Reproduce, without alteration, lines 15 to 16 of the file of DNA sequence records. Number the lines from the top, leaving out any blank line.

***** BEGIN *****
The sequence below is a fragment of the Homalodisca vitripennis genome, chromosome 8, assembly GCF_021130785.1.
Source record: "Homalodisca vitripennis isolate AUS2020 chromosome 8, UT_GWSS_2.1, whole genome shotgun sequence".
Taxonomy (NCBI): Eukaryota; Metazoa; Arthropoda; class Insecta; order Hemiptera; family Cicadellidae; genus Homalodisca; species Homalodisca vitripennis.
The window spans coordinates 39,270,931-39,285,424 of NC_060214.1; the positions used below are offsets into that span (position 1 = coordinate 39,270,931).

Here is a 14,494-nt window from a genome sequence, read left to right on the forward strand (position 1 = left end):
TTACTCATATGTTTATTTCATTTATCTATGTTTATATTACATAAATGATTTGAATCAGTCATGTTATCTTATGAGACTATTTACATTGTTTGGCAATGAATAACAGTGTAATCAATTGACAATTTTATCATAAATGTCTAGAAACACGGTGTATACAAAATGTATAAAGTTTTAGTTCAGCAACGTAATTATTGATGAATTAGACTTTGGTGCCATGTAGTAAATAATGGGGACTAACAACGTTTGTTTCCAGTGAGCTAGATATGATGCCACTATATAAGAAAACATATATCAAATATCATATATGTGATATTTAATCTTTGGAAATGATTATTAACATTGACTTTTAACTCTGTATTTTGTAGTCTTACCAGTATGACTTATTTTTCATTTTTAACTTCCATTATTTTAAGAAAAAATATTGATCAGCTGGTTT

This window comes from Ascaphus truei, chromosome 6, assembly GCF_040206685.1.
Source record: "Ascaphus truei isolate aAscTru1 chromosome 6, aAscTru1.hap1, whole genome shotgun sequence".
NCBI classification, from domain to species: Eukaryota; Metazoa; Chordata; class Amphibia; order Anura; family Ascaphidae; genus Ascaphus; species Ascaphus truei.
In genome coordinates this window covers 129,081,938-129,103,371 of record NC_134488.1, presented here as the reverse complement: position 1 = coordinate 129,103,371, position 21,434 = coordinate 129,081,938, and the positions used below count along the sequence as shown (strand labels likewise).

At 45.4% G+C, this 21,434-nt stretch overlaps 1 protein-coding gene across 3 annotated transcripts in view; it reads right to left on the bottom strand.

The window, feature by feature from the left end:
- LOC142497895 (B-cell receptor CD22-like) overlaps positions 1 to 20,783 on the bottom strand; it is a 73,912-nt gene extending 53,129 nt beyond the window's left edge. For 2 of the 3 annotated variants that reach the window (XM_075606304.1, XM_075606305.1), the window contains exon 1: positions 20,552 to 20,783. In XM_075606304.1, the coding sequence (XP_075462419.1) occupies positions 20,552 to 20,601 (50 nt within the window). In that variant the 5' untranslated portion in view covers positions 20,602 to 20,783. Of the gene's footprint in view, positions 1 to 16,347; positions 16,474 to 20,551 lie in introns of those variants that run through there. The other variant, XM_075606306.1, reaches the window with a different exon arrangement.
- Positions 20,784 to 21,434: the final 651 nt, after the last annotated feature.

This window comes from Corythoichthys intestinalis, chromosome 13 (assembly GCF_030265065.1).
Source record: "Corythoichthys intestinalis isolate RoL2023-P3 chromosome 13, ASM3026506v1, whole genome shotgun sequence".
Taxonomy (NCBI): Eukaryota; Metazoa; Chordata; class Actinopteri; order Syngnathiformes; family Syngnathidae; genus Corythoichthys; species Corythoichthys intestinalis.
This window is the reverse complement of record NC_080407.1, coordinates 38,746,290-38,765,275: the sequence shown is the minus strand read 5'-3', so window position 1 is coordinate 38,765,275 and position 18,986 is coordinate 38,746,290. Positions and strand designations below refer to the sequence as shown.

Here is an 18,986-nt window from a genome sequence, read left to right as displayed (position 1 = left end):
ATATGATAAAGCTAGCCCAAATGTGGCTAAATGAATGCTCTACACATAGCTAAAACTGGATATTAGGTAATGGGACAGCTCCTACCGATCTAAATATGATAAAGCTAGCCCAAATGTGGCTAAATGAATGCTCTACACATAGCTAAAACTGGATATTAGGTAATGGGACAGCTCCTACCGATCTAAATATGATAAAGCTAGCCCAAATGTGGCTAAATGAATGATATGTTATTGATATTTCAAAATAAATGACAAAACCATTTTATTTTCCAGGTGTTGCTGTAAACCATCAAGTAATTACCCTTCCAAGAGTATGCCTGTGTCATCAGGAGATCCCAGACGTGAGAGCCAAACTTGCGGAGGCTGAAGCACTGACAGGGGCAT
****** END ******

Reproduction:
This window comes from Corythoichthys intestinalis, chromosome 13 (assembly GCF_030265065.1).
Source record: "Corythoichthys intestinalis isolate RoL2023-P3 chromosome 13, ASM3026506v1, whole genome shotgun sequence".